Free Essays on The Banking Concept Of Education for students .
Reproducing Students with the Banking Concept of Education
The banking concept of education has been a popular form of teaching for many years. The concept requires students to copy and memorize large amounts of notes and information, given by the teacher. The teacher will rarely comment on the information that is given but will require the students to observe the data and later on be tested upon it. Personally the banking concept of education is not a sufficient way of learning for me. Memorizing data without discussing its true meaning is a handicap to my education more than a benefit. If I am unable to hold a discussion on the information it makes it difficult to understand the concepts behind the data, and therefore interrupting my ability to grow as a student. Students become no more that "receptacles" when following this concept. It also hinders their ability to think outside of the data and try to conclude the information for themselves. It is not a beneficial way of education if a student is incapable of analyzing the information on their own to help better understand the data that is given to them.
Part One: Freire's Banking Concept of Education
Freires dramatic tone is most likely his strongest rhetorical strategy, as it catches the attention of his audience in a unique manner. It achieves its purpose by inspiring urgent thought regarding the banking concept of education, and it’s drastic results. This tone is the result of Freires dramatic personal experiences from his work with students who have suffered the consequences of the banking concept, and this allows the readers a personal connection through emotion. He speaks with a burning desire to redeem students from the silent oppressor of the banking education system. Without this tone, the article would lack passion, sympathy, intrigue, and inspiration. Most importantly it would not present its deeply controversial message that puts traditional patterns of educational methods into deep scrutiny, and presents a new hope for the system and the individuals within it.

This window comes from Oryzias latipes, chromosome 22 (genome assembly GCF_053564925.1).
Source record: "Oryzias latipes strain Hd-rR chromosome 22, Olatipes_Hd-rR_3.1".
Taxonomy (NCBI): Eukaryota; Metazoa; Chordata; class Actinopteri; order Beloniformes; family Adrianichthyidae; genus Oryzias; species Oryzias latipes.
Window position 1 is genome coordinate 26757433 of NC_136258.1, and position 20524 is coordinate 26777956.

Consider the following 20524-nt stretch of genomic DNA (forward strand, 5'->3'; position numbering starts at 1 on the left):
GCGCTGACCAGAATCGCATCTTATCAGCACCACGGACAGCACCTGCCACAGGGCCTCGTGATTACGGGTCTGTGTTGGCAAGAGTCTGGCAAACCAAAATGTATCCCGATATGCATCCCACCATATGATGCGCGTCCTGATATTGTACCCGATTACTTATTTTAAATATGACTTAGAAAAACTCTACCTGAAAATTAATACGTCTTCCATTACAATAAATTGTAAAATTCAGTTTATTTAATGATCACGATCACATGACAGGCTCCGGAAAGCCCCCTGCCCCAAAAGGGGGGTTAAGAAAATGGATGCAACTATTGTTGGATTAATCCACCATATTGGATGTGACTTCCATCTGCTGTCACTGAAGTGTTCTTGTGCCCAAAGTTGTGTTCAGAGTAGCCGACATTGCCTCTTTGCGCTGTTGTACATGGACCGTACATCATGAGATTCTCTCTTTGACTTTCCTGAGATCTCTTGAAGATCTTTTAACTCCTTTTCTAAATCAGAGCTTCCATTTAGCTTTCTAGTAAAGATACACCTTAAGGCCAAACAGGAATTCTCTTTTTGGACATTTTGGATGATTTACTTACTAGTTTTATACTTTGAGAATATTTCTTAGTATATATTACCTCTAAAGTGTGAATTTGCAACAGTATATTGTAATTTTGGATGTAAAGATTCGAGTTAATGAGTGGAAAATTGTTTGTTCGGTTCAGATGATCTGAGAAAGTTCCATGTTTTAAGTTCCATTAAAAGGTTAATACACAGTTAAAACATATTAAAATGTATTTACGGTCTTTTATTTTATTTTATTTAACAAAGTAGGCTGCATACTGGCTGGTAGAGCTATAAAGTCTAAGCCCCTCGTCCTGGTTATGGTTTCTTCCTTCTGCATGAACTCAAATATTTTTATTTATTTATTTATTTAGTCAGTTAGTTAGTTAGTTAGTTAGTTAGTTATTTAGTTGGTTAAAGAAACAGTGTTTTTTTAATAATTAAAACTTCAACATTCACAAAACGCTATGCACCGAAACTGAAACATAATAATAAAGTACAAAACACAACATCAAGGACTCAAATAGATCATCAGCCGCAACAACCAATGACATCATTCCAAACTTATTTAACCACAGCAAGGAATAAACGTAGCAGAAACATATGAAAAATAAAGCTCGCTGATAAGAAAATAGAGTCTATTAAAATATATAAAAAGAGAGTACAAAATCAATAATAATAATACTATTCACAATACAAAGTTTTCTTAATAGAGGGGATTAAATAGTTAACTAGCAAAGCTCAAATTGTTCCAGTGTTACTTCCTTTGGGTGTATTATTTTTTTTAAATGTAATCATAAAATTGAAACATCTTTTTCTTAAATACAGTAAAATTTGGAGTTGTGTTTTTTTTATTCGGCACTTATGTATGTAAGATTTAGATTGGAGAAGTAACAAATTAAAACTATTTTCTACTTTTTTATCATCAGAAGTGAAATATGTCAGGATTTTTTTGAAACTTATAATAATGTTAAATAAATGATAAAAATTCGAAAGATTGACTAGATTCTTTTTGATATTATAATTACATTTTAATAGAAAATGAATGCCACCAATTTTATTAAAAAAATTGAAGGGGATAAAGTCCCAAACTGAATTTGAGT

In the banking concept of education, knowledge is a gift bestowed by thosewho consider themselves knowledgeable upon those whom they consider to knownothing. Projecting an absolute ignorance onto others, a characteristic of theideology of oppression, negates education and knowledge as processes ofinquiry. The teacher presents himself to his students as their necessaryopposite; by considering their ignorance absolute, he justifies his ownexistence. The students, alienated like the slave in the Hegelian dialectic,accept their ignorance as justifying the teacher’s existence—but, unlike theslave, they never discover that they educate the teacher. Indeed, the interests of the oppressors lie in "changing theconsciousness of the oppressed, not the situation which oppresses them,"for the more the oppressed can be led to adapt to that situation, the more easilythey can be dominated. To achieve this end, the oppressors use the bankingconcept of education in conjunction with a paternalistic social actionapparatus, within which the oppressed receive the euphemistic title of"welfare recipients." They are treated as individual cases, asmarginal men who deviate from the general configuration of a "good,organized, and just" society. The oppressed are regarded as the pathologyof the healthy society, which must therefore adjust these "incompetent andlazy" folk to its own patterns by changing their mentality. Thesemarginals need to be "integrated," "incorporated" into thehealthy society that they have "forsaken." It is not surprising that the banking concept of educationregards men as adaptable, manageable beings. The more students work at storingthe deposits entrusted to them, the less they develop the criticalconsciousness which would result from their intervention in the world astransformers of that world. The more completely they accept the passive roleimposed on them, the more they tend simply to adapt to the world as it is andto the fragmented view of reality deposited in them. In the banking concept of education, knowledge is a gift bestowed by those who consider themselves knowledgeable upon those whom they consider to know nothing. Projecting an absolute ignorance onto others, a characteristic of the ideology of oppression, negates education and knowledge as processes of inquiry. The teacher presents himself to his students as their necessary opposite; by considering their ignorance absolute, he justifies his own existence. The students, alienated like the slave in the Hegelian dialectic, accept their ignorance as justifying the teachers existence -- but unlike the slave, they never discover that they educate the teacher.